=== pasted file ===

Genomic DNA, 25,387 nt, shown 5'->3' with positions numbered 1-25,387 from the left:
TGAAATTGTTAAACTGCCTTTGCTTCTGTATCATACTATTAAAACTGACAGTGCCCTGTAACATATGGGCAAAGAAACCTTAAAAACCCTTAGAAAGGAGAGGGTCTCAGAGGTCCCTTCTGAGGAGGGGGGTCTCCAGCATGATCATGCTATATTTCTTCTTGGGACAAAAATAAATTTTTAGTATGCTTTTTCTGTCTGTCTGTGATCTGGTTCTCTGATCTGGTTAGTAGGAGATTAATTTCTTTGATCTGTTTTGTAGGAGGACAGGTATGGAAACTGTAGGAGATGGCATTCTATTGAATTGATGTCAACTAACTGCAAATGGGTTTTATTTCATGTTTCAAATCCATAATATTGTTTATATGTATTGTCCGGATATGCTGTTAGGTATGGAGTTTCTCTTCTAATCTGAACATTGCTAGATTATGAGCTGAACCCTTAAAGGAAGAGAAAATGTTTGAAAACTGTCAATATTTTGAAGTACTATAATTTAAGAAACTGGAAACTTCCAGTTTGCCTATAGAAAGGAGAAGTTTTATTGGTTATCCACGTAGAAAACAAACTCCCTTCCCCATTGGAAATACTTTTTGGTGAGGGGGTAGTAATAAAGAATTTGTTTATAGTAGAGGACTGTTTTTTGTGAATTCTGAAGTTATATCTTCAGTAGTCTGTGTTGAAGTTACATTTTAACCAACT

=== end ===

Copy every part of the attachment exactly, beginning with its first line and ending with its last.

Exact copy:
Genomic DNA, 25,387 nt, shown 5'->3' with positions numbered 1-25,387 from the left:
TGAAATTGTTAAACTGCCTTTGCTTCTGTATCATACTATTAAAACTGACAGTGCCCTGTAACATATGGGCAAAGAAACCTTAAAAACCCTTAGAAAGGAGAGGGTCTCAGAGGTCCCTTCTGAGGAGGGGGGTCTCCAGCATGATCATGCTATATTTCTTCTTGGGACAAAAATAAATTTTTAGTATGCTTTTTCTGTCTGTCTGTGATCTGGTTCTCTGATCTGGTTAGTAGGAGATTAATTTCTTTGATCTGTTTTGTAGGAGGACAGGTATGGAAACTGTAGGAGATGGCATTCTATTGAATTGATGTCAACTAACTGCAAATGGGTTTTATTTCATGTTTCAAATCCATAATATTGTTTATATGTATTGTCCGGATATGCTGTTAGGTATGGAGTTTCTCTTCTAATCTGAACATTGCTAGATTATGAGCTGAACCCTTAAAGGAAGAGAAAATGTTTGAAAACTGTCAATATTTTGAAGTACTATAATTTAAGAAACTGGAAACTTCCAGTTTGCCTATAGAAAGGAGAAGTTTTATTGGTTATCCACGTAGAAAACAAACTCCCTTCCCCATTGGAAATACTTTTTGGTGAGGGGGTAGTAATAAAGAATTTGTTTATAGTAGAGGACTGTTTTTTGTGAATTCTGAAGTTATATCTTCAGTAGTCTGTGTTGAAGTTACATTTTAACCAACT